By The Name is aimed at adults and teens who have been primarily influenced by polytheism, pantheism, atheism, agnosticism or animism; or see themselves as a post-modern, post-Christian or secularist.  It is available in English and French.

The Lamb Story is a picture book hardcover is aimed at children age four and up from different backgrounds. It is available seven languages, with PowerPoint and DVD, CD audio, and DVD versions in English.

These aren’t new titles. So why share them here today? I think the idea behind this set of books is exactly what’s missing right now in Christian publishing. We generally publish books for Christians. The already on-side. Preaching to the choir. Imagine having a resource that you could place in the hands of two vastly different acquaintances which was written specifically for each of them. Consider the idea that instead of publishers establishing a brand through doing regular, large print, student versions and study guides, they pursue the title along the lines of different worldviews. Everybody in Christian publishing should be copying this concept to some degree.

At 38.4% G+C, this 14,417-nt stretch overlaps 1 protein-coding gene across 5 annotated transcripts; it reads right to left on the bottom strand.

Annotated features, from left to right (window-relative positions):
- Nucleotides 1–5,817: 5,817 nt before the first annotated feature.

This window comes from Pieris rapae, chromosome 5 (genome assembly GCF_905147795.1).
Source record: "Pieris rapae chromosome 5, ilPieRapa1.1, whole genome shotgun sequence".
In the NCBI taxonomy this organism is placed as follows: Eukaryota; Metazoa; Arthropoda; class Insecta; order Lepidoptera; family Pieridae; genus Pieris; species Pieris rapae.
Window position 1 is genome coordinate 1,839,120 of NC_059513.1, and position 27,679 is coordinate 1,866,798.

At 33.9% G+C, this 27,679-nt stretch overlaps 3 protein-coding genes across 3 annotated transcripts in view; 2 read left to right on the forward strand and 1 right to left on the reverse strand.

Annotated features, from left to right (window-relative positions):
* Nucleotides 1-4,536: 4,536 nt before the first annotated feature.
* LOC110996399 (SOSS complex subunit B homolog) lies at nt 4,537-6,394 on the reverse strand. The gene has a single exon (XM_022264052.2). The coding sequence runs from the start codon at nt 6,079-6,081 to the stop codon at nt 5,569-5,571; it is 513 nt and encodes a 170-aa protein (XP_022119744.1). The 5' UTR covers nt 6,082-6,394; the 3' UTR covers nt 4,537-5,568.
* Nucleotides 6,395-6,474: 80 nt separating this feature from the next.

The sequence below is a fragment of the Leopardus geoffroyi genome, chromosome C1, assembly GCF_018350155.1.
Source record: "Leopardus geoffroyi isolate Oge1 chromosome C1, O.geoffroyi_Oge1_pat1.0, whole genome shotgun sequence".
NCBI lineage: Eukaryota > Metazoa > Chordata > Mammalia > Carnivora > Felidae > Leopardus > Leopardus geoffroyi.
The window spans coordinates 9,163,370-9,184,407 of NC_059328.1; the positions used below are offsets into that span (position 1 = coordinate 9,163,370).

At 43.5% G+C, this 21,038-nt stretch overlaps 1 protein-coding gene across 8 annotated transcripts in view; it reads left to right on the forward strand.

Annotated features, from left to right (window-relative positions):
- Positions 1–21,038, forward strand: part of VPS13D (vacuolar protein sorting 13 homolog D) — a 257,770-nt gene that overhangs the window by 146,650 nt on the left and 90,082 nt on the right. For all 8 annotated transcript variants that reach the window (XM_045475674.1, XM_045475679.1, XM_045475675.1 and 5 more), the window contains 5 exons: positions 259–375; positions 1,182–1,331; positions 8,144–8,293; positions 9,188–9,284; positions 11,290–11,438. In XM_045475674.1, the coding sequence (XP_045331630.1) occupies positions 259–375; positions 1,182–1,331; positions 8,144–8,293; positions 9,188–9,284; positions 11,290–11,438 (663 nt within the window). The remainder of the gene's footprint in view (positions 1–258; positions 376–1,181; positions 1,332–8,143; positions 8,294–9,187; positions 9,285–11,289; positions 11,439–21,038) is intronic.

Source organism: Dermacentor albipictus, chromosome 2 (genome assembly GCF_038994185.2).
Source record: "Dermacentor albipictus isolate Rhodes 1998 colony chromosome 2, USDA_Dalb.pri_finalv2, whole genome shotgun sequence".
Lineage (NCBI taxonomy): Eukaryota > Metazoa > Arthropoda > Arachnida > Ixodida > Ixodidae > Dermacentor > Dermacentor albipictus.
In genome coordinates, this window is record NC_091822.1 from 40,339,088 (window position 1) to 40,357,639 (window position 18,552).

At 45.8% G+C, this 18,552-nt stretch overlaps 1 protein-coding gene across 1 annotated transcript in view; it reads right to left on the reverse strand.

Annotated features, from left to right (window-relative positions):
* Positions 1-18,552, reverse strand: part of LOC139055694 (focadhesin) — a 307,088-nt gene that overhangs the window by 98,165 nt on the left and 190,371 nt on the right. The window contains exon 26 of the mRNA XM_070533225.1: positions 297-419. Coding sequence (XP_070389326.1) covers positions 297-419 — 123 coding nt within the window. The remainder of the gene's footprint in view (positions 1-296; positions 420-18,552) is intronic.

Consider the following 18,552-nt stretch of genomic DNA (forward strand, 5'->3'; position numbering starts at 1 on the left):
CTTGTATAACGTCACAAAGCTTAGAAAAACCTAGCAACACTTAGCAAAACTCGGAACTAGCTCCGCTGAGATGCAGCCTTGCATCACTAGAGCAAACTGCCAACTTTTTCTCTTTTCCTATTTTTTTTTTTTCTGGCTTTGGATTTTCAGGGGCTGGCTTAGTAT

Check out the graphic image below which also lists the various languages in which each is published. GoodSeed has branches in Canada, Australia, Scotland, Germany and the U.S.  You can learn more at the ministry headquarters home page, or link to find the store in the country nearest you. Even if you’re not in the market for this right now, take a look at the concept and remember these the next time you encounter that person for whom the existing catalog of Christian products is insufficient.

good-seed-titles

 

January 25, 2017

Wednesday Link List

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Thanks for your suggestions this week. Don’t forget to share today’s link list URL on your blog and social media. Take a deep breath… here we go!

I know you thought we were quite done with Christmas, but now we know why these guys (below) took so long to find the baby:

Arctic Wisemen from Sacred Sandwich